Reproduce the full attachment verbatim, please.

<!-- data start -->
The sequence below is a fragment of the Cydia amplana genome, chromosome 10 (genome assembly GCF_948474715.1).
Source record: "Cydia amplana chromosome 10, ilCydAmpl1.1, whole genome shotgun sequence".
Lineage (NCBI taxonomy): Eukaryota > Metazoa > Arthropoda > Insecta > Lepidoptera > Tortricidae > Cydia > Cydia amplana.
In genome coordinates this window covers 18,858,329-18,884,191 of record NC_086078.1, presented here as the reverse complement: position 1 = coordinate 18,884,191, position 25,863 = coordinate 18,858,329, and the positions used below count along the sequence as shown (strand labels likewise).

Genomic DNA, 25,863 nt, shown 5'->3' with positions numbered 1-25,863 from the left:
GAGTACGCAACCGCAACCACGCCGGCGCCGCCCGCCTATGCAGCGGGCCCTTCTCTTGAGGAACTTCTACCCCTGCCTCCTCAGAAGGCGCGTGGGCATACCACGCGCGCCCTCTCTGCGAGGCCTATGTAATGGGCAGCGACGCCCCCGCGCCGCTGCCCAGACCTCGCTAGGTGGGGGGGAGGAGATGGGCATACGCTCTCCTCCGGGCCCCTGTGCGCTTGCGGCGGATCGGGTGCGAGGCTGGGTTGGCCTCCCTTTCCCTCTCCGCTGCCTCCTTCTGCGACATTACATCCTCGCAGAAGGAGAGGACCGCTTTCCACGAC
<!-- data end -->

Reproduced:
The sequence below is a fragment of the Cydia amplana genome, chromosome 10 (genome assembly GCF_948474715.1).
Source record: "Cydia amplana chromosome 10, ilCydAmpl1.1, whole genome shotgun sequence".
Lineage (NCBI taxonomy): Eukaryota > Metazoa > Arthropoda > Insecta > Lepidoptera > Tortricidae > Cydia > Cydia amplana.
In genome coordinates this window covers 18,858,329-18,884,191 of record NC_086078.1, presented here as the reverse complement: position 1 = coordinate 18,884,191, position 25,863 = coordinate 18,858,329, and the positions used below count along the sequence as shown (strand labels likewise).

Genomic DNA, 25,863 nt, shown 5'->3' with positions numbered 1-25,863 from the left:
GAGTACGCAACCGCAACCACGCCGGCGCCGCCCGCCTATGCAGCGGGCCCTTCTCTTGAGGAACTTCTACCCCTGCCTCCTCAGAAGGCGCGTGGGCATACCACGCGCGCCCTCTCTGCGAGGCCTATGTAATGGGCAGCGACGCCCCCGCGCCGCTGCCCAGACCTCGCTAGGTGGGGGGGAGGAGATGGGCATACGCTCTCCTCCGGGCCCCTGTGCGCTTGCGGCGGATCGGGTGCGAGGCTGGGTTGGCCTCCCTTTCCCTCTCCGCTGCCTCCTTCTGCGACATTACATCCTCGCAGAAGGAGAGGACCGCTTTCCACGAC